have released their New Thinking
- a proposal to replace the failed Digital Economy Bill Clause 43 and enable the cultural use of so-called orphan works
in a practical and equitable way. The proposal has been publicly available since 18th May 2010. Response so far from photographers has been overwhelmingly positive.
It has been claimed repeatedly that so-called orphan works
are a wasted cultural resource of immense value, and that they are also of great potential economic value. As creators we are opposed to the commercial use of our so-called orphan works, but wish to realise their cultural value and make them available for the cultural enrichment of the nation. We believe our proposal does exactly that, with the additional benefit of stimulating further cultural and economic activity via our proposed National Cultural Archive.
This proposal was first presented at the British Photography Symposium on 8th May 2010. At the end of the presentation a vote was called, asking the audience if they supported the proposal in principle. They expressed almost unanimous support.
We are willing to grant access to our genuine orphan works for strictly non-commercial cultural purposes as defined by creators, quid pro quo for granting of inalienable moral rights, copyright and fair contract law on the German model applied to Intellectual Property, and the implementation of effective measures to re-establish the ownership of current orphan works and prevent the generation of future orphan works.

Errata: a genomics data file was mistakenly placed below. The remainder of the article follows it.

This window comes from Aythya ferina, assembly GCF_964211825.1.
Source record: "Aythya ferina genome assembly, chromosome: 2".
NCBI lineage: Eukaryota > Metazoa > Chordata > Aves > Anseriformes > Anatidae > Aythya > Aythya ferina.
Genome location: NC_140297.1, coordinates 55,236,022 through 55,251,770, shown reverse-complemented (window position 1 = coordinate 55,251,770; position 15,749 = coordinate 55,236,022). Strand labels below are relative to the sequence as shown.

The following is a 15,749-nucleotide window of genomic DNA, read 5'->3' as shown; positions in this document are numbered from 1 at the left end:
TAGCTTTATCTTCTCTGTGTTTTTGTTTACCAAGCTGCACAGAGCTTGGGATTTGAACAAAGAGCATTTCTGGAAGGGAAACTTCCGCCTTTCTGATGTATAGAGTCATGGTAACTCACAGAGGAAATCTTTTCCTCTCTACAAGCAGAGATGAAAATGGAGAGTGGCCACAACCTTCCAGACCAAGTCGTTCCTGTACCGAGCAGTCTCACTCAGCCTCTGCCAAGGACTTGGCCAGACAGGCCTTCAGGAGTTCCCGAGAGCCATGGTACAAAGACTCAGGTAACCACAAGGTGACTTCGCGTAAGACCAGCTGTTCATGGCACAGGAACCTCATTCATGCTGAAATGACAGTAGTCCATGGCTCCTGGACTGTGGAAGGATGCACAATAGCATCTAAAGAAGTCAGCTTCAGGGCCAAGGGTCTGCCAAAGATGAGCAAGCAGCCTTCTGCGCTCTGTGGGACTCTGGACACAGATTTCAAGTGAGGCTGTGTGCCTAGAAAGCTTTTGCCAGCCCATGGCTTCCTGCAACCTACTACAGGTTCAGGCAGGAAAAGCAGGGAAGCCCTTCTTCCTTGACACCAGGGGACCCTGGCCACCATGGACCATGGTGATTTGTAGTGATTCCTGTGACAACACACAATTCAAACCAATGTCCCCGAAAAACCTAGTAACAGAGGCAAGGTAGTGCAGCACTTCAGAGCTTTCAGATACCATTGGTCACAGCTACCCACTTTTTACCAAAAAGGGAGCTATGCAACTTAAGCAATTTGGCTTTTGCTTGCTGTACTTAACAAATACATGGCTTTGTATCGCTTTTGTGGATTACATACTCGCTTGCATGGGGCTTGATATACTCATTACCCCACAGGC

This access is to be a 'loan', not an exception to or transfer of copyright. Cultural access must not damage the careers of creators or their ability to remain in business and create new work. As soon as an author is rediscovered all control of their work must be returned to them.
- To enable this we propose some changes to current copyright law and the establishment of a National Cultural Archive, which must be free to use.
- All costs of cultural access by the nation must be borne by the nation.
- We want the new Parliament to look at ways to do this and intend to be fully involved in discussions and the drafting of future primary legislation and structures.
This is the first draft of a work in progress. It is viewable on the Stop 43
website, where a PDF version
is also available. We invite positive criticism, comment and help, and a mailing list to facilitate this will be available shortly.
Paul Ellis, co-founder of Stop43, says: "Clause 43 was removed from the Digital Economy Bill because the Conservatives and Liberal Democrats understood and appreciated the insurmountable problems inherent in those proposals, as illustrated by Stop43’s viral
images and their accompanying arguments. All of these arguments are soundly based on principle and practicality and we have yet to hear of any principled rebuttal of them from any quarter."
"Clause 43’s provisions were and continue to be ardently desired by many sections of “the creative industries” and others, not least because they stood to make or save a great deal of money from their commercial use of our so-called orphan works. Consequently, our efforts continue to replace the inequitable and unworkable proposals contained in the failed Clause 43 with New Thinking, which we believe should benefit everyone. The Conservatives promised in their Manifesto to introduce an Intellectual Property Act and we would like our proposal to be incorporated into that Act."
"Although our proposal concerns itself with photography we believe it could easily be extend to all media types to create a massive cultural and economic resource of immense value, and Stop43 are eager to work with creators active in other media to achieve this."